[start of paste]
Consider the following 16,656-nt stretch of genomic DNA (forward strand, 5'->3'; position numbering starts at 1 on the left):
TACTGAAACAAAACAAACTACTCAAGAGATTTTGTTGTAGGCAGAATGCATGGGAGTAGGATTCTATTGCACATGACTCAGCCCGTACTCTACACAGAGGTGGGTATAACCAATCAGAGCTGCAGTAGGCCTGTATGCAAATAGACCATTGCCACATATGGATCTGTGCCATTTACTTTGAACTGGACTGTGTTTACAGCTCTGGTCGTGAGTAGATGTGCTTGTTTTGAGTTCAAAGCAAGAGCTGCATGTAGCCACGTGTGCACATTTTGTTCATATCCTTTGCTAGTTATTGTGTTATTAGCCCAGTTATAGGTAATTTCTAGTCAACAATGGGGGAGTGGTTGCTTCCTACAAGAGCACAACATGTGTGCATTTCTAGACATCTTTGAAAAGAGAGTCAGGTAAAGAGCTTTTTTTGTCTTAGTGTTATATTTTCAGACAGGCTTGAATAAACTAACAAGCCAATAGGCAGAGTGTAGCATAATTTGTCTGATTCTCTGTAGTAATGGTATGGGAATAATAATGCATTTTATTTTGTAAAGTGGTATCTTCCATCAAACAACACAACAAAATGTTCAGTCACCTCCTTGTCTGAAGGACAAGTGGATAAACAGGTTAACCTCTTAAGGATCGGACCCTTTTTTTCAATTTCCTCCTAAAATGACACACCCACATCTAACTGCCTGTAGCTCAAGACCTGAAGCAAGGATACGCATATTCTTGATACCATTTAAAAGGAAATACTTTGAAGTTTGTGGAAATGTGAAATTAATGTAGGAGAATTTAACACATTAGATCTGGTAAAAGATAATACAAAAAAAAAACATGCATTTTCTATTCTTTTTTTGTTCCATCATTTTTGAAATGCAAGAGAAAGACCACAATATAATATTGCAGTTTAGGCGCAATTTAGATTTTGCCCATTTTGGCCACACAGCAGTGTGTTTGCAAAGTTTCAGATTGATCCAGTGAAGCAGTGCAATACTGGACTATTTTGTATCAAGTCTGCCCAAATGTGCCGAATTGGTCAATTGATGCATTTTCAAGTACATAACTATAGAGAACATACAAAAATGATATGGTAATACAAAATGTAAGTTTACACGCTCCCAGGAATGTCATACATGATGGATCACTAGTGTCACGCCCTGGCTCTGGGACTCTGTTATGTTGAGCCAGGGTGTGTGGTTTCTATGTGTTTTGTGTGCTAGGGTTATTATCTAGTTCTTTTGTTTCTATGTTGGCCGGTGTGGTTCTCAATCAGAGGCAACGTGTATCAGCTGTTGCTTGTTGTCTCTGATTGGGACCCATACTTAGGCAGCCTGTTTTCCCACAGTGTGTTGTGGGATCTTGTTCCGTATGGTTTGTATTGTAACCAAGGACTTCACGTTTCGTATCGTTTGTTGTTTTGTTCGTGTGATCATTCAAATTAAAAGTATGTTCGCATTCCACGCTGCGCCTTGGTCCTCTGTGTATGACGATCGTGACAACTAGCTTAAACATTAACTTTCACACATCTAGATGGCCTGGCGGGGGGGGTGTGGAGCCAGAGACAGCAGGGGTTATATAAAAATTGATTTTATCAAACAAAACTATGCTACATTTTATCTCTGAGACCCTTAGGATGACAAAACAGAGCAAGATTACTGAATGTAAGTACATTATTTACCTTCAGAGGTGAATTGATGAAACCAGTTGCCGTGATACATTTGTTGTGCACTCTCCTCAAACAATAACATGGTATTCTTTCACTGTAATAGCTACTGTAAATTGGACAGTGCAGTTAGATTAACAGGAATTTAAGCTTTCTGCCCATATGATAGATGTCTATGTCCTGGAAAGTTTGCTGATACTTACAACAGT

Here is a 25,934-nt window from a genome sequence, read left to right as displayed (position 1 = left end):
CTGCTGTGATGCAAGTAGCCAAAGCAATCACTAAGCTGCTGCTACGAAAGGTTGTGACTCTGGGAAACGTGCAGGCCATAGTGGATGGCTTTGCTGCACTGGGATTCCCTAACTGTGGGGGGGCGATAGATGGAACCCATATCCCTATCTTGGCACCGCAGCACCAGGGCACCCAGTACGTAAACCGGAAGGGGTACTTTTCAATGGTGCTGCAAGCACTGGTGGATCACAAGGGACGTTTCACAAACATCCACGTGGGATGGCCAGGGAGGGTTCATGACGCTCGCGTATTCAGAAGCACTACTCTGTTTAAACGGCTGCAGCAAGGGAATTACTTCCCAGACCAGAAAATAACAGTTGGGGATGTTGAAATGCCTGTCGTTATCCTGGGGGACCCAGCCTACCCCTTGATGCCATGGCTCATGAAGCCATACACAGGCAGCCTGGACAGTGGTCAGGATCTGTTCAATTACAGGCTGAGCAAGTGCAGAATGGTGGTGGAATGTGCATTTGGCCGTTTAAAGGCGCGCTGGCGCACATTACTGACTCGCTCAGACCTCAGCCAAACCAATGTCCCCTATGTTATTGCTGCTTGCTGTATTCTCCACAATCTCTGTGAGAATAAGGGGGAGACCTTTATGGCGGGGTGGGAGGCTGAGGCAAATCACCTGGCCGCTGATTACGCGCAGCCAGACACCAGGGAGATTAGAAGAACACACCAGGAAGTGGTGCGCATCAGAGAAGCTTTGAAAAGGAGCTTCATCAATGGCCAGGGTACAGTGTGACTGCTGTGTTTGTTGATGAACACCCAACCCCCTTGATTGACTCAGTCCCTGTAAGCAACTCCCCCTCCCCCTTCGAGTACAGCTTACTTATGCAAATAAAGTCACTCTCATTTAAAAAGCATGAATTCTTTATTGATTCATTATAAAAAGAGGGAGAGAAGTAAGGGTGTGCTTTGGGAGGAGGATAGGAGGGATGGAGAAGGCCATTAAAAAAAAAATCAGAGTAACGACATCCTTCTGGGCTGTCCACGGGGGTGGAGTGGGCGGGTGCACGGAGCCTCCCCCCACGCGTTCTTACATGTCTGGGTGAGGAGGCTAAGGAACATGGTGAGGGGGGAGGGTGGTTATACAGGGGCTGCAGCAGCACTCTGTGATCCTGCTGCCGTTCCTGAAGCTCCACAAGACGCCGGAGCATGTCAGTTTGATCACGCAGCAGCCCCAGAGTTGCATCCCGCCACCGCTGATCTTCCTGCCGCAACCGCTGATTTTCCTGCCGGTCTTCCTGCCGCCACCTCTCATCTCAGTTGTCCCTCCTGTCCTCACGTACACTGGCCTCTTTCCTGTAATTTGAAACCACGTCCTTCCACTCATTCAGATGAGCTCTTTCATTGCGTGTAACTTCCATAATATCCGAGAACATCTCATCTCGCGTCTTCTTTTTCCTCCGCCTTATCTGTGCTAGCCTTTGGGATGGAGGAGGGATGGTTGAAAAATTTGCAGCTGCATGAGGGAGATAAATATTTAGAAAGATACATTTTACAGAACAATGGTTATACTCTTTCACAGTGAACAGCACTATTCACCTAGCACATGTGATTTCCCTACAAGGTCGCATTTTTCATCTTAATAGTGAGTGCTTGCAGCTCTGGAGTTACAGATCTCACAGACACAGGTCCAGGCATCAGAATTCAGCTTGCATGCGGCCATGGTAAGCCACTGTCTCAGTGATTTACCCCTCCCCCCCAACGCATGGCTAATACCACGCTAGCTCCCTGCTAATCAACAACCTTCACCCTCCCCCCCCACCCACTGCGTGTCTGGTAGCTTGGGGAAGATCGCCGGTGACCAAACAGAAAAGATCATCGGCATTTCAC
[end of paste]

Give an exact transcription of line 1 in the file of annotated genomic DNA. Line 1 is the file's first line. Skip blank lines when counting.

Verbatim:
Consider the following 16,656-nt stretch of genomic DNA (forward strand, 5'->3'; position numbering starts at 1 on the left):